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Monday, May 1, 2017

Discarded Demijohns

We were driving down the street in the Gastown section of Vancouver, Canada when I spotted it sitting on the sidewalk in front of an antiques store. A huge bottle in a wicker basket. "STOP! Go around the block, I have to go look at that bottle!" We were vacationing with our three kids and our daughter-in-law, celebrating one high school and two college graduations. With all 6 of us in the minivan we had driven from Salt Lake City to Vancouver where we would take a cruise to see the sights of Alaska. Needless to say the car was packed. 

Scott drove around the block and I hopped out. Inside the shop I asked about the large bottle in the basket. "Oh yes, the demijohn?" the owner said. " The demi what?" I thought. I was still pretty new at the antique business and while I had a good eye for vintage European pieces I still had a lot to learn.

We managed to squeeze this huge demi john into the back of the minivan which meant that suitcases had to be rearranged  with one under our daughter's feet for the rest of the trip home. I don't think the kids will ever let me forget that one.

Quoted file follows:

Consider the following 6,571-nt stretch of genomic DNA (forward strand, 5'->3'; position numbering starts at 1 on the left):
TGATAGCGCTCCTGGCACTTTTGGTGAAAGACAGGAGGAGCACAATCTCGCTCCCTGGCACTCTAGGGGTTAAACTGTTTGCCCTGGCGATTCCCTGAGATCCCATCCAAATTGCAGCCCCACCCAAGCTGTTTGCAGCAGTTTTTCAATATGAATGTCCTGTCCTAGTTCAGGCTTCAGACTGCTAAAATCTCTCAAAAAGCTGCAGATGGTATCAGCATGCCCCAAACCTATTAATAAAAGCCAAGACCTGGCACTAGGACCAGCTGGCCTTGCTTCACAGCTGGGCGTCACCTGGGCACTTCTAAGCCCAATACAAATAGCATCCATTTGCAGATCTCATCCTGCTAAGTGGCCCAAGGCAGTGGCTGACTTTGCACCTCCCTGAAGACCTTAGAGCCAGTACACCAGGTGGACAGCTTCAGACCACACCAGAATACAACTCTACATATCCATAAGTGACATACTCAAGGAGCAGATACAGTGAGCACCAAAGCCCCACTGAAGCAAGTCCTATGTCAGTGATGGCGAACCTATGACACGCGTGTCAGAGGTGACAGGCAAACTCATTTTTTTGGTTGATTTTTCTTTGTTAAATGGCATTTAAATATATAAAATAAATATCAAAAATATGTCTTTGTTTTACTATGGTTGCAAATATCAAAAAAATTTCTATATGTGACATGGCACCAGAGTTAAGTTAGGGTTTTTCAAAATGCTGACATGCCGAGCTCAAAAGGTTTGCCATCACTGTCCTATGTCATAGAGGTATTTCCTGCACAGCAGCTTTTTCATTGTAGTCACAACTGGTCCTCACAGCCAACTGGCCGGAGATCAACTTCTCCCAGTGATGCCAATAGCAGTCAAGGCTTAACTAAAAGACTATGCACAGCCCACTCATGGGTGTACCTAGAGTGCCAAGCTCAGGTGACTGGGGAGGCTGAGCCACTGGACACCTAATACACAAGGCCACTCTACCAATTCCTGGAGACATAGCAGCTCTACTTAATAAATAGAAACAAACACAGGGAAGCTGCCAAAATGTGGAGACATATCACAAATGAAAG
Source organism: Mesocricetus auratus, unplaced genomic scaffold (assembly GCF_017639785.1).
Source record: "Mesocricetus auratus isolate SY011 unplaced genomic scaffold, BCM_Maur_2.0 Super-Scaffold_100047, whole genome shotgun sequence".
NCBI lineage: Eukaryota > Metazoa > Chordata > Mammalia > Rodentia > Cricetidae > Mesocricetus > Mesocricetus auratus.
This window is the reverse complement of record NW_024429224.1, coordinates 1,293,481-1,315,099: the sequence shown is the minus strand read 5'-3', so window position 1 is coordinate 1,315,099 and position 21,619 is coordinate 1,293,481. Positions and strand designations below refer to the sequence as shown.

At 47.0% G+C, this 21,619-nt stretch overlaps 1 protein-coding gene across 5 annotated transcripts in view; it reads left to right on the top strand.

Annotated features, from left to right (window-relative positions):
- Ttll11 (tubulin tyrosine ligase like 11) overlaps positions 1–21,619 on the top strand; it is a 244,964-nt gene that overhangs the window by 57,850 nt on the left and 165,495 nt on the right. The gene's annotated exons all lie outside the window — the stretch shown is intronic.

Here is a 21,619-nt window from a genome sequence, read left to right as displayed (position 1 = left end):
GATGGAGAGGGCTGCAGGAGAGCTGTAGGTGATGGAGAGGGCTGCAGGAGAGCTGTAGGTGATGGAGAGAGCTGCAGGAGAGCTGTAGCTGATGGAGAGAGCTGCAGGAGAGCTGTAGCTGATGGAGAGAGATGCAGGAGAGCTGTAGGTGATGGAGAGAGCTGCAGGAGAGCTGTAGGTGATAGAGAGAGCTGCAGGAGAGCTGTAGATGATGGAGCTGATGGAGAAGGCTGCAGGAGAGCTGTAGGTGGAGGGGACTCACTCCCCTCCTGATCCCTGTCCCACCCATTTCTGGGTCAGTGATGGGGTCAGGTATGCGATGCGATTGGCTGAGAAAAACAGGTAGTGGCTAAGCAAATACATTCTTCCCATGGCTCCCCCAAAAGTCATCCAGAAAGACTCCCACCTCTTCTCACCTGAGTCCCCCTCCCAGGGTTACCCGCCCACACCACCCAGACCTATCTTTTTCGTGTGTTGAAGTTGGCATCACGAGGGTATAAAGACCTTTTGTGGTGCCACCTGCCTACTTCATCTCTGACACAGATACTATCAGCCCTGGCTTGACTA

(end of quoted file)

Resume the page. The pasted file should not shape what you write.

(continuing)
Since then I have bought and sold dozens of  demijohns sometimes called a carboy. They can be found at many flea markets and have become a very popular decor item. These large blown glass bottles were encased in wicker or sometimes a wooden crate to enable them to be transported without breaking. Demijohns typically held potable liquids such as wine, ale, or other spirits. Carboys were used for chemicals. These old discarded bottles are usually quite dirty (just hose them off) but have wonderful earthy texture and can lend an air of European farmhouse style to your home!

I like to join these parties